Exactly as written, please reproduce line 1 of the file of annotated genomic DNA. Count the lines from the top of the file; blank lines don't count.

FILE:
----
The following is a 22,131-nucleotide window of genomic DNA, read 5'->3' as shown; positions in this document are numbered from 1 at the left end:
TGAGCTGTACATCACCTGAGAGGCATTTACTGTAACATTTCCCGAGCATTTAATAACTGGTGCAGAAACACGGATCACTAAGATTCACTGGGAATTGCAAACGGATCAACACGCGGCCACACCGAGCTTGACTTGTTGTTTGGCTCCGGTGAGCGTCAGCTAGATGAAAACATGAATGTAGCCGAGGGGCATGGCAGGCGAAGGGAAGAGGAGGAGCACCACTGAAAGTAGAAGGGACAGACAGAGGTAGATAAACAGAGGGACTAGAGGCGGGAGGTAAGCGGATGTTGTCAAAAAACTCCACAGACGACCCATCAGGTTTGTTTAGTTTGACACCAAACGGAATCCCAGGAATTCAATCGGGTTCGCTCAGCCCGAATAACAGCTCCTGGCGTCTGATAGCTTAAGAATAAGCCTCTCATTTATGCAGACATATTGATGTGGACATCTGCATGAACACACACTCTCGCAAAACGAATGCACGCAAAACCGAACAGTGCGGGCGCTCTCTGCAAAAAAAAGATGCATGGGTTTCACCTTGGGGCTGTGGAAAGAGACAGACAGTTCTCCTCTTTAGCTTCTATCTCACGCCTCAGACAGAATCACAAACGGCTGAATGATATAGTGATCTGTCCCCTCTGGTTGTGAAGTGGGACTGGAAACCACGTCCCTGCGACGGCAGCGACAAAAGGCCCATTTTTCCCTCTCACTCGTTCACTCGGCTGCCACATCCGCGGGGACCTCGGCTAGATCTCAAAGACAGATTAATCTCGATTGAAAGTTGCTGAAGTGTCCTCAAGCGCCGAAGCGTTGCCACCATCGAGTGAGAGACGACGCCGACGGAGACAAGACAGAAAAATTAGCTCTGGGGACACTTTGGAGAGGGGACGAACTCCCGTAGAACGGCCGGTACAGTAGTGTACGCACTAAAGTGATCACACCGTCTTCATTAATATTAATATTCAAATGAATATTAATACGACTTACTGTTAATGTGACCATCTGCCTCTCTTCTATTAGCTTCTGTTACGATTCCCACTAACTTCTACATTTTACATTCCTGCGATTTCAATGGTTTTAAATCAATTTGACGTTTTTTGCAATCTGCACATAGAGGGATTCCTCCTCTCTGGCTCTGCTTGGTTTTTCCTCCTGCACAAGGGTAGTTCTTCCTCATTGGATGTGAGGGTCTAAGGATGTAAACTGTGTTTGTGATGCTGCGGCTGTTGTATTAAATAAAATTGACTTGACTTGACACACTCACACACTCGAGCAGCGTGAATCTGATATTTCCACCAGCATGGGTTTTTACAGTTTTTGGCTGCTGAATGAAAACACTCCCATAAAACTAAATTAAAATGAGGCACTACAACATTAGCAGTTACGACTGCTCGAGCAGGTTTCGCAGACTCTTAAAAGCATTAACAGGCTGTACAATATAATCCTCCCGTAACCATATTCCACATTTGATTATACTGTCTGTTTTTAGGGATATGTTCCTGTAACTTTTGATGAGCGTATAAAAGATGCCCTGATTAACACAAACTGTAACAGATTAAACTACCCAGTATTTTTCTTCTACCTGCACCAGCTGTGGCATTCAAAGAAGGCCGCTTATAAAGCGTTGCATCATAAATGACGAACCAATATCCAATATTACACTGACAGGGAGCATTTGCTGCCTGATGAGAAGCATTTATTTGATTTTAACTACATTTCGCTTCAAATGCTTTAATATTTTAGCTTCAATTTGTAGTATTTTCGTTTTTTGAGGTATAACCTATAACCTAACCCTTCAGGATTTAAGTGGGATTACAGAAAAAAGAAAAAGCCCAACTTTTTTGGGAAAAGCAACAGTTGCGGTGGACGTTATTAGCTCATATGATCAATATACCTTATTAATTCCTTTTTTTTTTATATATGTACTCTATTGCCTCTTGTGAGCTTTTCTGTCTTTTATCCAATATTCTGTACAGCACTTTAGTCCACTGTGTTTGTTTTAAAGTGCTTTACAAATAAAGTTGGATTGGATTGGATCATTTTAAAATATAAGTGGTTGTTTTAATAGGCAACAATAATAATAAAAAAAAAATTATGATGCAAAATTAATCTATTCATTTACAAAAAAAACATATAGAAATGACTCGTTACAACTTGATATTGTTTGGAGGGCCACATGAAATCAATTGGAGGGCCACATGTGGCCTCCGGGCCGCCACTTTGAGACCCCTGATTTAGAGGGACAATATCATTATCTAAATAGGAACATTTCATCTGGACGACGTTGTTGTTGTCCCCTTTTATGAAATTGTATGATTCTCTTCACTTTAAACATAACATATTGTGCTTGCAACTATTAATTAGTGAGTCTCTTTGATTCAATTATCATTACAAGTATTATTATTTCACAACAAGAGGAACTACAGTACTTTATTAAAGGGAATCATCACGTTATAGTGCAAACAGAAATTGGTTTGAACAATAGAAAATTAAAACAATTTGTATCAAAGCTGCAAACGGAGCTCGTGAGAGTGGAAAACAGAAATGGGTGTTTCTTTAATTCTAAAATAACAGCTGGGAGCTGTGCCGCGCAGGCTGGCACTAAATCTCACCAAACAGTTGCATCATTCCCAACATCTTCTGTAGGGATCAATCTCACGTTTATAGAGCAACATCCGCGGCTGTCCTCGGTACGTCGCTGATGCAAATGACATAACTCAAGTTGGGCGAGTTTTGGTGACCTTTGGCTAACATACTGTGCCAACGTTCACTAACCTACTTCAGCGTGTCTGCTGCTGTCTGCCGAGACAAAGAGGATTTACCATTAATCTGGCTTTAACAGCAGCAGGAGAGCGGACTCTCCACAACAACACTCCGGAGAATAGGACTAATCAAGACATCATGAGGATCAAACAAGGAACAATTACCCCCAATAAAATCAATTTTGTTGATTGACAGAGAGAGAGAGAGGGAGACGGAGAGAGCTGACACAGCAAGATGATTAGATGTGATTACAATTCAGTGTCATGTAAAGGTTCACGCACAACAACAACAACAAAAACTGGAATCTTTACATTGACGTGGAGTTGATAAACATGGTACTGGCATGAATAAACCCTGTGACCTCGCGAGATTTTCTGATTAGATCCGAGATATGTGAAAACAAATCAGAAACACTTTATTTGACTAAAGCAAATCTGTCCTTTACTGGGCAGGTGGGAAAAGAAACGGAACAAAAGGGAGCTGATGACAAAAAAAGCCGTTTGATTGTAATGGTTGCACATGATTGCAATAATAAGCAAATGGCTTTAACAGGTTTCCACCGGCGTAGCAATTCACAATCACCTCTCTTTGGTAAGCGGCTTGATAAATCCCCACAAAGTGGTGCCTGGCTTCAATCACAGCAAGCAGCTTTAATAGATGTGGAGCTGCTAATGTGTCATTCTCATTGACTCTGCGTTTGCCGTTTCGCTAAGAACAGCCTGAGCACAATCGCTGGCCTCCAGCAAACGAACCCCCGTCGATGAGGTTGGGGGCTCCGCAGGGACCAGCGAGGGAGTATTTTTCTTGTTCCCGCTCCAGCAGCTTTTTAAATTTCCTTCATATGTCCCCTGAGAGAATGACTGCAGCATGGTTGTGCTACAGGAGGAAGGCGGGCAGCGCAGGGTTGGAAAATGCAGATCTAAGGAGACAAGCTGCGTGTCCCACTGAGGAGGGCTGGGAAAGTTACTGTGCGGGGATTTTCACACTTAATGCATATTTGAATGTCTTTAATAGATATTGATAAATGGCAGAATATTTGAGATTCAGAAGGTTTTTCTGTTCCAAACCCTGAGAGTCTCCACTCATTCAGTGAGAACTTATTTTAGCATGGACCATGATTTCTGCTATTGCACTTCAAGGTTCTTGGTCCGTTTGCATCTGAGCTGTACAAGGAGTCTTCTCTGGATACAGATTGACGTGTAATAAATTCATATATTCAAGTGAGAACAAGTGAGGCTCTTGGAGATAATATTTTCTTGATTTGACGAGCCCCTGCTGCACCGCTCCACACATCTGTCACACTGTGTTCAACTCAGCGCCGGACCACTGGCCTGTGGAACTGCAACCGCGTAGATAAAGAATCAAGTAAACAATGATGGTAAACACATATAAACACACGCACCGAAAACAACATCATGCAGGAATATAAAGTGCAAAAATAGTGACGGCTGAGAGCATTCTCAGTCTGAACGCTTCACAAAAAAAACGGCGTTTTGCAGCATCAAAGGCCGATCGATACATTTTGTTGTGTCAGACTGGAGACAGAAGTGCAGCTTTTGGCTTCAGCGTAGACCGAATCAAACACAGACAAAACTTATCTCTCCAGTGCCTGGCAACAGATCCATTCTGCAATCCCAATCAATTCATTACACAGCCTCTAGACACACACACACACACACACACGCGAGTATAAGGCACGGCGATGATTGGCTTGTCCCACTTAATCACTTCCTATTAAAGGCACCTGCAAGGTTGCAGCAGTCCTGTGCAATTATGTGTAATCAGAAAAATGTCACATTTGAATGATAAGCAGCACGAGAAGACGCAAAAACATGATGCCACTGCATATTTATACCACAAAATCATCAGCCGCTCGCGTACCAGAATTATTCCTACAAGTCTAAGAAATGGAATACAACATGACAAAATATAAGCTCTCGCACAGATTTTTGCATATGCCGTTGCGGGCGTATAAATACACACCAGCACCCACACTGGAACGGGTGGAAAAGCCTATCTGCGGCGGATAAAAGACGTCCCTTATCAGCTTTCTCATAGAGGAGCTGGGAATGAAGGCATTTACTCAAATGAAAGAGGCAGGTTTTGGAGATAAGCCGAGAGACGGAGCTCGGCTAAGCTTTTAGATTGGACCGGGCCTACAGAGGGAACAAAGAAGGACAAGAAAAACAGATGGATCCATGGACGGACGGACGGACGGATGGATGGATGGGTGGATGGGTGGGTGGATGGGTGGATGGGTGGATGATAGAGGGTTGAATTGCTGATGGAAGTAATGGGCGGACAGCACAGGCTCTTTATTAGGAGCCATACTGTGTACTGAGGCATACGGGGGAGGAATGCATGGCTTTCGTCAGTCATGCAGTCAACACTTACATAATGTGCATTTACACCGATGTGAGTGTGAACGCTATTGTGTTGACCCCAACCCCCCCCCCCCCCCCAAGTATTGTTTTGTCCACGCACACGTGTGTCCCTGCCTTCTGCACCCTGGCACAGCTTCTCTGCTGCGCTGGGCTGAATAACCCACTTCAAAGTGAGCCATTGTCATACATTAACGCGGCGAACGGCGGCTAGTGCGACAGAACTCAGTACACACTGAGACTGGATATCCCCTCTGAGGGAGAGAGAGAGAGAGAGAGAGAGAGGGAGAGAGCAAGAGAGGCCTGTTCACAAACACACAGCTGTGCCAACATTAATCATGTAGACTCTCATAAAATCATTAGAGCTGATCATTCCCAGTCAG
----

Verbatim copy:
The following is a 22,131-nucleotide window of genomic DNA, read 5'->3' as shown; positions in this document are numbered from 1 at the left end: